Having already suffered from many varieties of institutional abuse and neglect, New York City’s South Bronx has also fallen victim to cliché. For some, this spit of impoverished land is always the burning Bronx of 1977, a landscape best described with allusions to Hiroshima or Dresden. More recently, as the neighborhood’s fortunes have improved, it has succumbed to shibboleths about “SoBro,” a favorite topic of the New York Times real estate section. It even has breweries! And places to brunch! You’re not still wasting your time on Brooklyn, are you?
The avoidance of such facile imagery may be the best thing about the photographs of Mel Rosenthal, whose show “In the South Bronx of America” is now on display at the Museum of the City of New York until January 8 (the exhibition was supposed to close earlier this month but has been extended). Each of these 42 black-and-white photographs searches for something original and honest, something beyond the ruin porn that marks so much South Bronx photojournalism. Rosenthal captures the ruination of the Bronx without condemning the Bronx to ruin.
Today in his mid-70s, Rosenthal is a Bronx native born to a working-class Jewish family that lived on Sheridan Avenue, not far from Yankee Stadium. He went to nearby Taft High School, also the alma mater of director Stanley Kubrick. Like so many middle-class Jews before him, Rosenthal matriculated at City College, but that’s pretty much where the conventional part of his life ended. After graduating from college and earning a literature doctorate at the University of Connecticut, Rosenthal traveled to Tanzania, where he worked as a photographer. Returning to the United States, he took a job teaching his chosen medium at Empire State College, which put him back in the Bronx.
The camera was his means of understanding what had happened to his native borough, his Virgil through the foreign landscape. But he also grasped that the taking of a photograph could not be a one-way exchange.
“The guys with the guns knew I was a nice guy,” Rosenthal told The New York Times in 2011, explaining how he was able to carry on in a neighborhood where he had become an outsider. “I always gave pictures back to the people,” he continued. “I always told my students, ‘You lose points if you don’t give pictures back to your subjects.’”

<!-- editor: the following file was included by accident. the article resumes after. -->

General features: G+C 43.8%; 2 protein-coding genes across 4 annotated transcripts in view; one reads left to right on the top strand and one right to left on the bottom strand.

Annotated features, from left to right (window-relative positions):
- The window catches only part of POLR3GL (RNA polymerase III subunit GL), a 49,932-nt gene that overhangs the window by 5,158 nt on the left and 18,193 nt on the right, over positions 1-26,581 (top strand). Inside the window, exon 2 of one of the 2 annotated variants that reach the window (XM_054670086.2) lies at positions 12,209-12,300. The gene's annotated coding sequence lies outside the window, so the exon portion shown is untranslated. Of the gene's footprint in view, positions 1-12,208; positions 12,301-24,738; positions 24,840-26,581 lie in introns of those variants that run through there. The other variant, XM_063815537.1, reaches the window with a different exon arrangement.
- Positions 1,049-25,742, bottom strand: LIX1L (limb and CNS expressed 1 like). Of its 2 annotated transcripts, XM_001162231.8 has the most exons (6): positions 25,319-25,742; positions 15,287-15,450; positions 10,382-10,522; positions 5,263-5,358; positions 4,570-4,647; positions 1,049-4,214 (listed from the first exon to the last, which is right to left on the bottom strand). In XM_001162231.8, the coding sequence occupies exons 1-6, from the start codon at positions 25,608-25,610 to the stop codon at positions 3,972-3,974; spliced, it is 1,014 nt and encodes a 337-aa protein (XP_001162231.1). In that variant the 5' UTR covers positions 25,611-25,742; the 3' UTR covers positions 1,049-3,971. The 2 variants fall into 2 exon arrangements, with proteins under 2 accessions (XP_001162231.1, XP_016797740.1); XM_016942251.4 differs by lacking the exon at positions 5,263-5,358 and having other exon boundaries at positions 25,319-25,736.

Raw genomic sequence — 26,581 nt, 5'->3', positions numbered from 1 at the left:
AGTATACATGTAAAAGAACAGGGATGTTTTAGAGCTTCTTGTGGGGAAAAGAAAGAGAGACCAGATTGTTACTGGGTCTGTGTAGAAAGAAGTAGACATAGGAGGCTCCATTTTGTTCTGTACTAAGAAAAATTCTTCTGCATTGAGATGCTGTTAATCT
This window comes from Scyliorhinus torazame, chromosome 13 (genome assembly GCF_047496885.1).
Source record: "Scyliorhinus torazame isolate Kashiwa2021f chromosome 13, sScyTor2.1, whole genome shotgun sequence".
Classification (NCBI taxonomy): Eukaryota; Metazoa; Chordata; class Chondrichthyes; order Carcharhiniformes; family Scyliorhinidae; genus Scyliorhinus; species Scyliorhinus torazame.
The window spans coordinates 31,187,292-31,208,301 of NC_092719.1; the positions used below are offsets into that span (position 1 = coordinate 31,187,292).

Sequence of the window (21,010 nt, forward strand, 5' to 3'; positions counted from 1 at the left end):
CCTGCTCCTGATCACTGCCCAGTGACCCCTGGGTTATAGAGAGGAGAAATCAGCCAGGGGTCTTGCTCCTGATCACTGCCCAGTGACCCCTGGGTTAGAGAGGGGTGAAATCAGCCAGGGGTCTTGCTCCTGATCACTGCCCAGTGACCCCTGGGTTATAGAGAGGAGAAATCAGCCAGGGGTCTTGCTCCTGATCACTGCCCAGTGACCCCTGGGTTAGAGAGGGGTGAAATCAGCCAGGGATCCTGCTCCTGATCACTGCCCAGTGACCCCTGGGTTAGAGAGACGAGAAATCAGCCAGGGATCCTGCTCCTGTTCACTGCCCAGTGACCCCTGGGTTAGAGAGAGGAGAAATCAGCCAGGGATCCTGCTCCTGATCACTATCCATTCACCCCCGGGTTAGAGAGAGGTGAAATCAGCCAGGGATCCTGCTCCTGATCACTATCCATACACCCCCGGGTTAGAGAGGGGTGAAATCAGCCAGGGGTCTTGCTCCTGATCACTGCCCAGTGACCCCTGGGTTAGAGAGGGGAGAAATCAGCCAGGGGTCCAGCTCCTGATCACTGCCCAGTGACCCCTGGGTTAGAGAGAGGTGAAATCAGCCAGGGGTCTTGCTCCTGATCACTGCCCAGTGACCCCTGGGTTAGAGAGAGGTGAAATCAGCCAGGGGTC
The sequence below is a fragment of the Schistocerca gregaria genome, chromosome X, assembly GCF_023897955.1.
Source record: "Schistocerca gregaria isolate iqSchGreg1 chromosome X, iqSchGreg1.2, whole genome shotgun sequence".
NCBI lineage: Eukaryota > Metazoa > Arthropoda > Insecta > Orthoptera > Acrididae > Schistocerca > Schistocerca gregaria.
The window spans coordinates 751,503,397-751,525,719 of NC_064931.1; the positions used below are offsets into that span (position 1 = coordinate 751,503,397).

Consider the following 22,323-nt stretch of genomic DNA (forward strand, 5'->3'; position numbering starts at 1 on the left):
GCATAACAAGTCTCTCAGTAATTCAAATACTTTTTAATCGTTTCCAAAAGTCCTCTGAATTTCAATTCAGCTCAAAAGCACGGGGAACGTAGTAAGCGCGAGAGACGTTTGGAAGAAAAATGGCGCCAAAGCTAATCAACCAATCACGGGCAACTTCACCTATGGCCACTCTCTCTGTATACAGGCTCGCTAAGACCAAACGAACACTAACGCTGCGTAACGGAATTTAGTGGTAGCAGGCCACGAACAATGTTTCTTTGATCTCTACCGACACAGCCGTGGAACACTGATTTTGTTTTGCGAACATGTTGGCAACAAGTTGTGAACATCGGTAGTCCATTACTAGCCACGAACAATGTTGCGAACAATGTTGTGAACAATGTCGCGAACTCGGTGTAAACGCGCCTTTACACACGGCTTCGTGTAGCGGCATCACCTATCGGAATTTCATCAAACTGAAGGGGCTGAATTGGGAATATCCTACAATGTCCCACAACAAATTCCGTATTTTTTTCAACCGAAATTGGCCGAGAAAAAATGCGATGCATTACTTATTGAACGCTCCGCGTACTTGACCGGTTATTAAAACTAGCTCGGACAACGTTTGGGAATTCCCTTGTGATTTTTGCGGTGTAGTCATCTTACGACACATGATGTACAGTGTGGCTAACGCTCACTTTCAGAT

I have seen finer photographs of New York City in the chaotic ’70s, but I have not seen photographs that so earnestly strive to capture the humanity of the people for whom that time was more than just a cultural curiosity. Without romanticizing poverty, Rosenthal teases out small moments of joy and grace.
A woman in a white dress executes a joyful dance move, as a single man somberly watches, sitting on the edge of what looks like a burned-out storefront; a shopkeeper stands proudly in front of El Cubano Deli, a man affectionately leaning on her shoulder; several boys pose on the stoop of an apartment building with “Harvard” chiseled above the doorway; several black teens sit on a slab of concrete, in the middle of a ruined building, where they are trying to create a community garden. They smile innocently, easily at the camera. In one especially poignant photograph, Rosenthal stands in his childhood room, which has been reduced to ruins.
“For Mel Rosenthal, there’s no point in taking a picture if it isn’t going to do some good in this world,” photo editor James Estrin recently wrote in The New York Times upon the opening of the Museum of the City of New York’s exhibition of his photographs. That mansioned institution sits on the northern edge of Museum Mile, which is also the southern edge of East Harlem, a neighborhood that, like the South Bronx, has emerged from the bad old days into strange new days of glass condominiums that function like airtight dormitories for the rich. But on the streets, there remain stories waiting to be told.